Study examines the future of home buying

Study examines the future of home buying

Study examines the future of home buying

The FINANCIAL -- New technologies are transforming the way people buy a home, according to HSBC’s latest Beyond the Bricks home buying report, The future of home buying. 

The report combines results of more than 9,000 people in nine countries with insights from leading Property Technology (PropTech) expert James Dearsley. Dearsley predicts property will be the next industry to face disruption, with property websites using technologies such as artificial intelligence and virtual reality to transform each stage of the home purchase and deliver end-to-end services including many of those traditionally offered by estate agents. 

PropTech is becoming the new FinTech (financial technology) and will bring similarly radical changes over the coming years. Funding of disruptive Property Technology firms has grown phenomenally, from USD221 million in 2012 to over USD2 billion in 20161. 

According to Charlie Nunn, HSBC’s Head of Group Retail Banking and Wealth Management: 

“The process of buying a home will change beyond recognition in the coming years. It will be a more streamlined transaction, with buyers and sellers having greater control and relying much more on technology. The speed at which the digital revolution in home buying rolls out around the world will depend on local regulatory environments and people’s willingness to trust technology for such an enormous purchase.” 

An easier process

Dealing with the many people involved (estate agents, solicitors, sellers and developers) was identified by 37% of recent home buyers as the most stressful part of the home buying process, followed by negotiating the price (29%), fees (28%), and understanding the legal paperwork (24%). 

According to Property Technology expert James Dearsley:

“New technologies have the potential to disrupt the property industry by making the purchase process much easier and reducing the number of people involved in a sale, so that buyers and sellers feel more in control. 

We are already seeing the rise of online do-it-yourself platforms , such as Tepilo in the UK, that allow home owners to market their own properties and negotiate directly with sellers.  All houses may be sold this way in the future, with property websites offering end-to-end marketing, search, financing, negotiation, transaction and conveyancing services that significantly reduce the time and hassle for home buyers.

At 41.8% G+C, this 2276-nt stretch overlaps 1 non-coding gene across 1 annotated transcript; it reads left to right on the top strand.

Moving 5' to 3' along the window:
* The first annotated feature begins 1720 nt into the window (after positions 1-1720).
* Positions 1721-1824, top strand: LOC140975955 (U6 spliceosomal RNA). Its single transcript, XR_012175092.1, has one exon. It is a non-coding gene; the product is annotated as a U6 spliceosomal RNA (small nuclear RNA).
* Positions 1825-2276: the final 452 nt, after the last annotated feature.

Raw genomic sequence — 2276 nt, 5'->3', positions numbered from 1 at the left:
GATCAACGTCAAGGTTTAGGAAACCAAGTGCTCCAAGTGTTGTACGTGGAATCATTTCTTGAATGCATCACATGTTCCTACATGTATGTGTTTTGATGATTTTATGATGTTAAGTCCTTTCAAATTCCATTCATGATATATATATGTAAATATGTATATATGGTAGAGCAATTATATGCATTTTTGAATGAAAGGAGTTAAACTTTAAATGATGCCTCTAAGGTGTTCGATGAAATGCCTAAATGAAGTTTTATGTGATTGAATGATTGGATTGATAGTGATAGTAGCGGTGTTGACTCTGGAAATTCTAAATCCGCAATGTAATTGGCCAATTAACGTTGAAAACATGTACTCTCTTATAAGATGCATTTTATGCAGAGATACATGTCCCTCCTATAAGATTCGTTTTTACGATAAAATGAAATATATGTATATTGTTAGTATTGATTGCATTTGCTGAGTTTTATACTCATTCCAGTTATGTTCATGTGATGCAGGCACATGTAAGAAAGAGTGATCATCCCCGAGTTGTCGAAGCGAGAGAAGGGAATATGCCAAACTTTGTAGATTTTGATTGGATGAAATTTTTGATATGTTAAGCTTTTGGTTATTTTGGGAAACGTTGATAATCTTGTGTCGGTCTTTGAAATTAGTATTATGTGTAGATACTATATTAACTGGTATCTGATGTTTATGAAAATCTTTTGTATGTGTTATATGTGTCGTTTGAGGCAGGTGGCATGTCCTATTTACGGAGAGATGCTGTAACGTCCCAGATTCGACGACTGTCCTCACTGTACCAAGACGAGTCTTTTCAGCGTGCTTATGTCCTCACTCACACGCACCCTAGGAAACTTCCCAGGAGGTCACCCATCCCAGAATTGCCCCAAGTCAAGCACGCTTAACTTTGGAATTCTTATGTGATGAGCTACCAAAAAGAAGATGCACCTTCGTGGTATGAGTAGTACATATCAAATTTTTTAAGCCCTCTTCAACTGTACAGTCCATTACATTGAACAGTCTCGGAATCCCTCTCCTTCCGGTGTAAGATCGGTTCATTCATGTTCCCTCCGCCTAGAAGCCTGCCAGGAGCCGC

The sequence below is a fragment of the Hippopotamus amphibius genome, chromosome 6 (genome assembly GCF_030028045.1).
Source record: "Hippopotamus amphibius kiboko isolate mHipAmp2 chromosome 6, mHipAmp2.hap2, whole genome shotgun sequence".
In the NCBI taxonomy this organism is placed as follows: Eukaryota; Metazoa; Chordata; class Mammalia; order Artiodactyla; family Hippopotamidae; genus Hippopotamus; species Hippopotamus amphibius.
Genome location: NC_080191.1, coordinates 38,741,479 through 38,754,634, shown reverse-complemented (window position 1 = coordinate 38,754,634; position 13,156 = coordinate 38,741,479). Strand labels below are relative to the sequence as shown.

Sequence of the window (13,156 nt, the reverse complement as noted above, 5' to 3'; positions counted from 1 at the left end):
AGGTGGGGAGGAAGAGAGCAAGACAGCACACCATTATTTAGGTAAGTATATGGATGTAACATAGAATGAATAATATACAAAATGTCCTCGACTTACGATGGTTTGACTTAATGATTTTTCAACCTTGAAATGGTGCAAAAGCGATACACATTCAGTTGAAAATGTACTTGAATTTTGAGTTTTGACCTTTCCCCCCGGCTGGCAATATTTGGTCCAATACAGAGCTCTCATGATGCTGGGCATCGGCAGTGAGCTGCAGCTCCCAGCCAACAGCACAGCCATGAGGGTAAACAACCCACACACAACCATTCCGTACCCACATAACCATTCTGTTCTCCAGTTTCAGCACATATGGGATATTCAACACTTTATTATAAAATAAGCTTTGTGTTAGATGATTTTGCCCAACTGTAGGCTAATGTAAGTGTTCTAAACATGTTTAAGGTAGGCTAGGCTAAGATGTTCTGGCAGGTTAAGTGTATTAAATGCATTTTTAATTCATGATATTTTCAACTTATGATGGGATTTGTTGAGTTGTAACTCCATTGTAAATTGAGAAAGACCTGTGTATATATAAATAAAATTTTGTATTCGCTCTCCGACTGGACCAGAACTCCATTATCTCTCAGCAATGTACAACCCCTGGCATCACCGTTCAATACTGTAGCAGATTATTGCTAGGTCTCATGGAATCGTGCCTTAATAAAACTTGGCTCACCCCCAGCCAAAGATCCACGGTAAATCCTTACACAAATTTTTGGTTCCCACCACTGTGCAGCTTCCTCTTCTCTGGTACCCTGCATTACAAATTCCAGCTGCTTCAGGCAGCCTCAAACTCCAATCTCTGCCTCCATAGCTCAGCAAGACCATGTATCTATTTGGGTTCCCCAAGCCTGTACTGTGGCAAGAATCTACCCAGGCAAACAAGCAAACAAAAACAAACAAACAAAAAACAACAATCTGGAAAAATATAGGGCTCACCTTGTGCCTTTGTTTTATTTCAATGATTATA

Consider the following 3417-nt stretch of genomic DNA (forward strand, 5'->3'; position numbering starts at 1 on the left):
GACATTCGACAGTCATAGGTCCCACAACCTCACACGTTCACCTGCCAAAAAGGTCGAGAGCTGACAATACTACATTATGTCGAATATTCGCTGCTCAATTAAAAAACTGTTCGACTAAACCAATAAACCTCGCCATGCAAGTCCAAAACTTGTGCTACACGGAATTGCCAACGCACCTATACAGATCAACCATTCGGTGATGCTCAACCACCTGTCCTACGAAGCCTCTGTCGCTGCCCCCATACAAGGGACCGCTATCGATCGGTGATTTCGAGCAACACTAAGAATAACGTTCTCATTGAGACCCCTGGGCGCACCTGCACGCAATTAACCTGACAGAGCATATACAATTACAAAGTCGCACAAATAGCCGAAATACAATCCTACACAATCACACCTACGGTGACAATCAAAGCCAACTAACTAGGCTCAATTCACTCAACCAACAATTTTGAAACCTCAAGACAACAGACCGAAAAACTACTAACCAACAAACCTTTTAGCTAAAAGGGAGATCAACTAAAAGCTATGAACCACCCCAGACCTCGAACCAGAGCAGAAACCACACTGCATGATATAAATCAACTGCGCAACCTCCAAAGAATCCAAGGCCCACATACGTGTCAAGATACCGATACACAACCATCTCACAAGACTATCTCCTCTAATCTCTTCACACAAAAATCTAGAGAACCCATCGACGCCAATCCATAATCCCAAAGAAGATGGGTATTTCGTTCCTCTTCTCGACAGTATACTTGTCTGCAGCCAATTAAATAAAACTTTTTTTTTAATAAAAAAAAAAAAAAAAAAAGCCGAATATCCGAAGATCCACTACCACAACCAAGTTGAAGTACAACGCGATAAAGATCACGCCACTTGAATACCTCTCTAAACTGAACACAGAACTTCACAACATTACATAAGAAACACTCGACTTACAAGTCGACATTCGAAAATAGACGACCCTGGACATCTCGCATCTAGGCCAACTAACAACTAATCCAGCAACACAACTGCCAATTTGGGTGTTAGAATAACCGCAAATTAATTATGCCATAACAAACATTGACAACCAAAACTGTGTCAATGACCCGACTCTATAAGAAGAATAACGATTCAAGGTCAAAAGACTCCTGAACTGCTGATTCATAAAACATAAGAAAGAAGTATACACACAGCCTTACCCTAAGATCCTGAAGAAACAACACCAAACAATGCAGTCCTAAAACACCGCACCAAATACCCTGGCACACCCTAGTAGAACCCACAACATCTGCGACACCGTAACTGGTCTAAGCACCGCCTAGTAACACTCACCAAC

For traditional estate agents, this means a radical redefining of their role to become technology providers and expert advisers.” 

A drone’s eye view of the property market

Finding a property is already something that is largely done online, with almost nine in ten (89%) recent home owners looking for available properties online and a similar proportion (86%) searching online for house prices. UK home buyers are the most digitally active home hunters, with 93% using online channels to research their recent property purchase, compared to only 67% in the UAE. 

According to James Dearsley: 

“With most people already doing their property research online, the days of physically visiting an estate agent’s office may be almost over. Property websites will become considerably more sophisticated, using big data to bring more and better properties in front of prospective buyers and taking over much of the traditional estate agent’s role. 

There will be no more ‘fifteen minute windows’ to view a property. Virtual reality will allow home buyers to view more homes, narrow down their choice and then ‘live’ in a virtual version for several days to truly try before they buy.”

Ready for robots?

When it comes to home buying finances, almost three-quarters (74%) of recent home buyers researched finance options online. 

Mortgage brokers and banks are still the most trusted sources of mortgage advice (41% and 35% respectively), while only 11% of people have embraced the idea of using robo-advisers such as chatbots and humanoids for mortgage advice according to HSBC’s separate Trust in Technology survey.2  

James Dearsley comments: 

“Brokers are still the most trusted source of mortgage advice but in an increasingly time-poor society, banks, mortgage brokers and advisers will need to offer instant service and analysis to meet the rising expectations of consumers.  

We can expect to see more on-demand services, retaining the important human touch but provided digitally through live chat or video. With all of our personal information held digitally, not physically, AI will assist by analysing personal data, assessing lending criteria and narrowing down product options. This will allow instant mortgage approvals and mortgage solutions that are much more tailored to individuals’ needs.”